Wednesday, September 19, 1990
The Michigan Daily
Real rock and roll returns
by Forrest Green III
D emographically, Barrence
Whitfield and the Savages are a
mixed band, one that has white and
lack making music together just as
hey play a consummate blend of
rock and R&B. General consensus
will tell you that they put on a damn
good show. But what exactly Bar-
rence Whitfield and the Savages are
(which is so desperately extinct
now) is rock ' n' roll.
Rock 'n' roll - the lunacy of
Chuck Berry's duckwalk; the un-
ruly spirit and rage of Little
ichard's "Tutti Frutti;" the me-
thodical madness of The Killer
pounding his piano. This was rock
'n' roll, back when it was about co-
ordination rather than disintegra-
tion; rhythm rather than distortion.
This is what the much-lauded Bar-
rence Whitfield and the Savages are
about. When asked about the band's
origin, Barrence deliberates, "Long
story. We got together with Peter
,Greenberg... (and) sounded like a
garage-type rhythm and blues band,
like taking all kinds of old, obscure
R & B artists... you know, people
and songs that no one had ever
heard of... and just rock out. Just
immediately grinding out music."
F.G.: Okay, when was this?
B.W. This was 1983... (we) pro-
ceeded to play out all over New Eng-
lend, Boston... our first record was
*distributed by Rounder, Dig Your-
That raw type of rock 'n' roll
pound, garage-y, stinging guitar and
wild, rolling saxophone. Took a
while for a lot of people in Boston
to listen to. Because at first, people
were coming in - 'oh, my god.
The band has gained a mean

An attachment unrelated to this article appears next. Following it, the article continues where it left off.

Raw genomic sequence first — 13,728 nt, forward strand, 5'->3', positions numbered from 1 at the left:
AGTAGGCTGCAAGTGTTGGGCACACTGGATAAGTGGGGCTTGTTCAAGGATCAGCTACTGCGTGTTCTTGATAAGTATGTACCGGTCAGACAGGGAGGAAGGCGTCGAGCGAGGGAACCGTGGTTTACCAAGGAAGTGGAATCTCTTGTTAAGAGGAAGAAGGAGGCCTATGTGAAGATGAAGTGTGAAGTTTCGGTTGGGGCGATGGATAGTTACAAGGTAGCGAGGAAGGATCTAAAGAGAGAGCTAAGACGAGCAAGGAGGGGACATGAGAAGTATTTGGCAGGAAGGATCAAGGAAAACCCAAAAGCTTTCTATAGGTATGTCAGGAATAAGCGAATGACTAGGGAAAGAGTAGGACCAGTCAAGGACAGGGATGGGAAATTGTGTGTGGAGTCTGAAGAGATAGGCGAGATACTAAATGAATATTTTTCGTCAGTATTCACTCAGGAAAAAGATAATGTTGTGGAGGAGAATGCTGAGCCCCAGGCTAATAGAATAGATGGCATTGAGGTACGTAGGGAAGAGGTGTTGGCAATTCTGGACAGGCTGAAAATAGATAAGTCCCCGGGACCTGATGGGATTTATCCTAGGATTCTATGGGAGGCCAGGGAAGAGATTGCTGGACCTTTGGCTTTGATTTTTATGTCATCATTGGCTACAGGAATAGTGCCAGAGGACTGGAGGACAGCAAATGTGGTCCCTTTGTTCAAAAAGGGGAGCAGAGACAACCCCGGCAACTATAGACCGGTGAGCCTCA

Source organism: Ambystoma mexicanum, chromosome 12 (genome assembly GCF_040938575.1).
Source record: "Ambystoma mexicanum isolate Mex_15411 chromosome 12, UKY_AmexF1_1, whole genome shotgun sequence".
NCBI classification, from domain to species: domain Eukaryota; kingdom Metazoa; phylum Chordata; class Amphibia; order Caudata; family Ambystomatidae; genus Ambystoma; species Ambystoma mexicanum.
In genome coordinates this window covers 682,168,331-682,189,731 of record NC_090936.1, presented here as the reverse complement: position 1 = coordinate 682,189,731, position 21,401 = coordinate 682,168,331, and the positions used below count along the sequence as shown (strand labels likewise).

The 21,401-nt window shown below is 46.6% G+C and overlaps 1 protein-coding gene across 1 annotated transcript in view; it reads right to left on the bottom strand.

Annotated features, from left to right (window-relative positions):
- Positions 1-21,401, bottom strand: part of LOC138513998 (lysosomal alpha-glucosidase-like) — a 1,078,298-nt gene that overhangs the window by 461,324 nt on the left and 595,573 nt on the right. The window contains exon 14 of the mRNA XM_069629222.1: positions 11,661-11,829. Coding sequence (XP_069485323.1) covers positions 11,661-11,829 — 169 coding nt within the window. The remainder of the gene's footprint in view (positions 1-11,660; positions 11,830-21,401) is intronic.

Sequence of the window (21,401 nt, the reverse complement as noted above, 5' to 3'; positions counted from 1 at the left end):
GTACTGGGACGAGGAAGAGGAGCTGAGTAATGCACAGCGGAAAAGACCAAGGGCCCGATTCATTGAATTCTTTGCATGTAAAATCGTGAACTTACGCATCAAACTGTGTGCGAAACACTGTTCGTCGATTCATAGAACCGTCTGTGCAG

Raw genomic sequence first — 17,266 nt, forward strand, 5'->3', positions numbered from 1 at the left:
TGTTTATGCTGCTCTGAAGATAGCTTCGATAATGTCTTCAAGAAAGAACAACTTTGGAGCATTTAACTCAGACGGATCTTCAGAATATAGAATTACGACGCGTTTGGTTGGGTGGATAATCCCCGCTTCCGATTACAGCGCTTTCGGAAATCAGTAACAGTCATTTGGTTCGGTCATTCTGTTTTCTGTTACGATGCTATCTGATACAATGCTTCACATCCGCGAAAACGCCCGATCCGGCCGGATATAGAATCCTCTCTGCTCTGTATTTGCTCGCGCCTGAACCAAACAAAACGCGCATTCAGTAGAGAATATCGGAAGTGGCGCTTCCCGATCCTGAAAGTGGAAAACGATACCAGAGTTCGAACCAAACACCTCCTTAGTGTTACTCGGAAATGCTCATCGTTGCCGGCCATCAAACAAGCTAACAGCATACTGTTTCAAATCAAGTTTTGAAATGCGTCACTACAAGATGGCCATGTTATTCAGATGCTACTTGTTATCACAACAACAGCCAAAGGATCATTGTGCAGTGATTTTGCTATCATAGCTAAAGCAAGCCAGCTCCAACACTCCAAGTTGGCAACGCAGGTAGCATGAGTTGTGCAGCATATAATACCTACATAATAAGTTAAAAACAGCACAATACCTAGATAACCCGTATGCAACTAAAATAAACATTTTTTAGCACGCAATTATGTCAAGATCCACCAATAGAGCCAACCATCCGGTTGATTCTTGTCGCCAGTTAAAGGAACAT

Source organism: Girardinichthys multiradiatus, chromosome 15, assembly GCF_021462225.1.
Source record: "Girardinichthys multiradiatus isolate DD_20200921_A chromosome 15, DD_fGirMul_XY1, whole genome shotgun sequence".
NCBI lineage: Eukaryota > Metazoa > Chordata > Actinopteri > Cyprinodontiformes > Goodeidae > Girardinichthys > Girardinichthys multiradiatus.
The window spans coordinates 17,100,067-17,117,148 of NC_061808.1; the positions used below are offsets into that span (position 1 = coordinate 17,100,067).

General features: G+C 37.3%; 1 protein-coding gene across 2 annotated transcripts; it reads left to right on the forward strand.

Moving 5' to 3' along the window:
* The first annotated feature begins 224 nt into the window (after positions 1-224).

reputation for itself by acting as a
Break the Grip of Shame (12")
"We are here today to address the
black agenda; an agenda that deals
with the needs and sufferings of our
people." The words of Malcolm X
suddenly transform into an explosion
of unearthly plastic bass staggering
in its dimensions and intentions. It
is a jolt of sound that is hard to
come to terms with because it is so
impalpable, so antagonistic and so
utterly inhuman. It has the snarl of
machinery that abounds in the work
of Einsturzende Neubauten, or more
precisely what Kraftwerk would
sound like if they had been formed
by Johnny Rotten or Iggy Stooge or
But the sonic boom lasts only
momentarily before imploding into a
heavily rhythmic guitar lick that
stabilizes the song throughout. This
endlessly repeating guitar pattern
makes great use of the not so latent
militancy of the classic J.B. riff that
he tried to make obvious in "Say it
Loud, I'm Black and I'm Proud"
without needing to. The rhythm is
indeed the rebel, a fact made more
obvious when the beats collapse into
a maelstrom of scratching. Mad
Mike's onslaught even outshines
Terminator's on "Bring the Noise"
in terms of a blatant, all-out whirl-
wind attack on white male power.
Fuse these elements with the most
understated drumming on any recent
hip hop record, and it becomes obvi-
ous that this is no dance floor fodder;
Paris and crew drop some serious
Paris imparts knowledge without
venturing into KRS-One's overly di-
dactic metaphysics lessons. Granted
the rhymes pale in comparison to
Chuck D.'s best (read more cohe-
sive) songs because they suffer from
a lack of focus, but one simple mes-
sage shines through both the alien-
ation effect and the excess verbal
baggage: "Uplift and be free."
- Peter Shapiro
Lead Into Gold
Age of Reason
Given the inordinate amount of
influence that Al Jourgensen seems
to have over Ministry, one might
find it interesting to see what the
other half of the duo, Paul Barker,
does with his solo project, Lead Into
Gold. NOT! Most of the tracks of
this record will leave the average
listener who is acquainted with most
forms of popular music (not to
mention the frenetic pace of
Ministry), wondering if the record is
being played at the wrong speed.
Surprise! Yes, 33 rpm is the
correct speed. Not, I repeat, not 45.
A pitch adjuster on your turntable
may help, but what if you have the
CD (God forbid you spent that much
money on this) or the tape? Then